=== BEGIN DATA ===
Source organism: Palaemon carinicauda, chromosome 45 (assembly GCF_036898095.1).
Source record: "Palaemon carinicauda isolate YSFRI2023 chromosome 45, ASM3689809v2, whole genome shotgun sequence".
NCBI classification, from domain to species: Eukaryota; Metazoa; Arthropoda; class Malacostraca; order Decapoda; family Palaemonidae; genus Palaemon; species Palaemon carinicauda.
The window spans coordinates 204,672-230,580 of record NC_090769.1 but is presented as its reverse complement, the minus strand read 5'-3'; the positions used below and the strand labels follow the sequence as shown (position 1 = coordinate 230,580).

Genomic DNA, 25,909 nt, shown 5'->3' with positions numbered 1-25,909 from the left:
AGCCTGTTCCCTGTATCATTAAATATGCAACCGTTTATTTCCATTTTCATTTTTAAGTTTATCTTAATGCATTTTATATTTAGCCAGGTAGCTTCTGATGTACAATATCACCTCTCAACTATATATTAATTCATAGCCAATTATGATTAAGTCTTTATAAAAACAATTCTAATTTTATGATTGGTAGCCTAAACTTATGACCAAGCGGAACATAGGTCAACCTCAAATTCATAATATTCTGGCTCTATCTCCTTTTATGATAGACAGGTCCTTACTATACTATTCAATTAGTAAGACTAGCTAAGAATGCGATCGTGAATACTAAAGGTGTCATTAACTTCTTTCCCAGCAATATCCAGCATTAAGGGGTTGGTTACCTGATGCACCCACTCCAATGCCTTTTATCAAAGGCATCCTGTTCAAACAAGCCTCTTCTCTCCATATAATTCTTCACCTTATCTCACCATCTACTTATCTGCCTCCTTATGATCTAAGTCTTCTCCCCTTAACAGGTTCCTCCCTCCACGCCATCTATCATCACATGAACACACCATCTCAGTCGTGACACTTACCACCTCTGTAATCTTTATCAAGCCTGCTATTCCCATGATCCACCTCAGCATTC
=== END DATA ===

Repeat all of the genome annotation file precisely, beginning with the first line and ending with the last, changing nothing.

Source organism: Palaemon carinicauda, chromosome 45 (assembly GCF_036898095.1).
Source record: "Palaemon carinicauda isolate YSFRI2023 chromosome 45, ASM3689809v2, whole genome shotgun sequence".
NCBI classification, from domain to species: Eukaryota; Metazoa; Arthropoda; class Malacostraca; order Decapoda; family Palaemonidae; genus Palaemon; species Palaemon carinicauda.
The window spans coordinates 204,672-230,580 of record NC_090769.1 but is presented as its reverse complement, the minus strand read 5'-3'; the positions used below and the strand labels follow the sequence as shown (position 1 = coordinate 230,580).

Genomic DNA, 25,909 nt, shown 5'->3' with positions numbered 1-25,909 from the left:
AGCCTGTTCCCTGTATCATTAAATATGCAACCGTTTATTTCCATTTTCATTTTTAAGTTTATCTTAATGCATTTTATATTTAGCCAGGTAGCTTCTGATGTACAATATCACCTCTCAACTATATATTAATTCATAGCCAATTATGATTAAGTCTTTATAAAAACAATTCTAATTTTATGATTGGTAGCCTAAACTTATGACCAAGCGGAACATAGGTCAACCTCAAATTCATAATATTCTGGCTCTATCTCCTTTTATGATAGACAGGTCCTTACTATACTATTCAATTAGTAAGACTAGCTAAGAATGCGATCGTGAATACTAAAGGTGTCATTAACTTCTTTCCCAGCAATATCCAGCATTAAGGGGTTGGTTACCTGATGCACCCACTCCAATGCCTTTTATCAAAGGCATCCTGTTCAAACAAGCCTCTTCTCTCCATATAATTCTTCACCTTATCTCACCATCTACTTATCTGCCTCCTTATGATCTAAGTCTTCTCCCCTTAACAGGTTCCTCCCTCCACGCCATCTATCATCACATGAACACACCATCTCAGTCGTGACACTTACCACCTCTGTAATCTTTATCAAGCCTGCTATTCCCATGATCCACCTCAGCATTC